The Malaysian Bar's International Malaysia Law Conference ("IMLC") 2018 is taking place from 14 to 17 Aug 2018 at The Royale Chulan Kuala Lumpur.
by Dawn Wong Keng Jade
Construction disputes abound, particularly those pertaining to non–payment. The solution? The Construction Industry Payment and Adjudication Act 2012 (“CIPAA”). Intended to redress the problems of non–payment faced by the construction industry, which had a knock–on effect on the completion of projects, this session was intended to provide an overview of the effects and workings of the CIPAA.
With his usual candour, Ir Harbans Singh K S pointed out the harsh realities of the adjudication process and addressed the failings of CIPAA. Adjudication was heralded with much fanfare, but was perhaps oversold. The mantra is “pay first, argue later”, and the regime ideally intended to expedite cash flow by providing remedies for the recovery of payment, to alter existing payment cultures, and to improve contract administration. However, a lack of appreciation for the workings of adjudication has rendered the process into a form of fast–track arbitration. Adjudication is a byword for rough justice and as such, there is no place for the fastidious application of procedural niceties to what is essentially a summary procedure. This has triggered a growing disillusionment with adjudication. The aim, says Ir Harbans, must be to revert to the initial objectives of Parliament.
Rohan Arasoo Jeyabalah continued the discourse by comprehensively analysing significant decisions by the Malaysian Courts on the application of CIPAA, including the Federal Court’s decision in View Esteem Sdn Bhd v Bina Puri Holdings Bhd  8 AMR 167. In View Esteem, it was held, inter alia, that a jurisdictional challenge as to the application of CIPAA could be raised at any stage of the adjudication proceedings, and that a party was not precluded from raising defences in its Adjudication Response which had not been previously raised in its Payment Response. Rohan also discussed the Court of Appeal’s decision in Bauer (M) Sdn Bhd v Jack–In Pile (M) Sdn Bhd  MLJU 401, where the Court of Appeal departed from its decision in UDA Holdings by holding that CIPAA applies prospectively instead of retrospectively on the basis that where a law affects substantive rights, the law looks forward, not back. It now remains to be seen whether the Federal Court, when deliberating the matter, will accept the majority view or the dissenting view of the Court of Appeal. In summary, it appears that adjudication decisions are now subject to closer judicial scrutiny, and the legal pendulum once previously in favour of the claimant, has swung.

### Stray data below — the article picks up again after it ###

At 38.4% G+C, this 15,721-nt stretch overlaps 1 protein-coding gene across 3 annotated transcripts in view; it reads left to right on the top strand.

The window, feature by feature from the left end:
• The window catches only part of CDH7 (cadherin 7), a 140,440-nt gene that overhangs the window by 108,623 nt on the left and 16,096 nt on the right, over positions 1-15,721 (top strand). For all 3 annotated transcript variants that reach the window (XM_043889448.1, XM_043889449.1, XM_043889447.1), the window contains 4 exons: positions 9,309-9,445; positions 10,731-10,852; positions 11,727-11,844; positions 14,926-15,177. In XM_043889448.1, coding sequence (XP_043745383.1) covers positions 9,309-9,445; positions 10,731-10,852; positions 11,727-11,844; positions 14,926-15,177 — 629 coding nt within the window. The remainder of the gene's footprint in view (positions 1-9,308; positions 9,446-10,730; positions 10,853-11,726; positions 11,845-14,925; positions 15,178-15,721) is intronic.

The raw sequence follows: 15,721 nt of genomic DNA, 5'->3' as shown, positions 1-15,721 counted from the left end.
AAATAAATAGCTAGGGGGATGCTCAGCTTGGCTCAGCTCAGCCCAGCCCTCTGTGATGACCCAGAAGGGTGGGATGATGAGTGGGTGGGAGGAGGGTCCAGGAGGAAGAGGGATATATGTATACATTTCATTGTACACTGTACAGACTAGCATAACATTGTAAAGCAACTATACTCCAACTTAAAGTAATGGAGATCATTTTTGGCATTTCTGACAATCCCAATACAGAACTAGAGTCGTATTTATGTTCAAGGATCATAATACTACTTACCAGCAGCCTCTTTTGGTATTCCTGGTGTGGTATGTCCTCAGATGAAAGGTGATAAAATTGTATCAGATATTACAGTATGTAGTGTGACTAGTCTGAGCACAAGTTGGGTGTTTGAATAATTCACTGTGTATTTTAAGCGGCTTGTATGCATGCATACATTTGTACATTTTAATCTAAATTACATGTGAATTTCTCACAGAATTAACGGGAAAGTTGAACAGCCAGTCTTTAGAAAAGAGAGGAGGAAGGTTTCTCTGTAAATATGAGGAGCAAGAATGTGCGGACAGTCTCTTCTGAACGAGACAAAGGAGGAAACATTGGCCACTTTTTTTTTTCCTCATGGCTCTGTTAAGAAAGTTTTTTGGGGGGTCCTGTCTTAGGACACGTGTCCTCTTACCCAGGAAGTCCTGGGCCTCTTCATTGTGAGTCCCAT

Belden Premaraj emphasised that about 54.35% of adjudication decisions are being reventilated by way of litigation or arbitration. Clearly, adjudication has faltered in that it is now being treated as a two–tier dispute resolution process, to the benefit of only the third–party service provider. Adjudication it appears, works very much in favour of the claimant (recent figures point to an 88% success rate). Aggrieved contractors are therefore encouraged and indeed emboldened to commence claims against recalcitrant employers, even for very complex disputes. Whether this will result in a paradigm shift from recalcitrant employers to claims–driven contractors, only time will tell.
The session was moderated by Ilia Putilin, from the Asian International Arbitration Centre.
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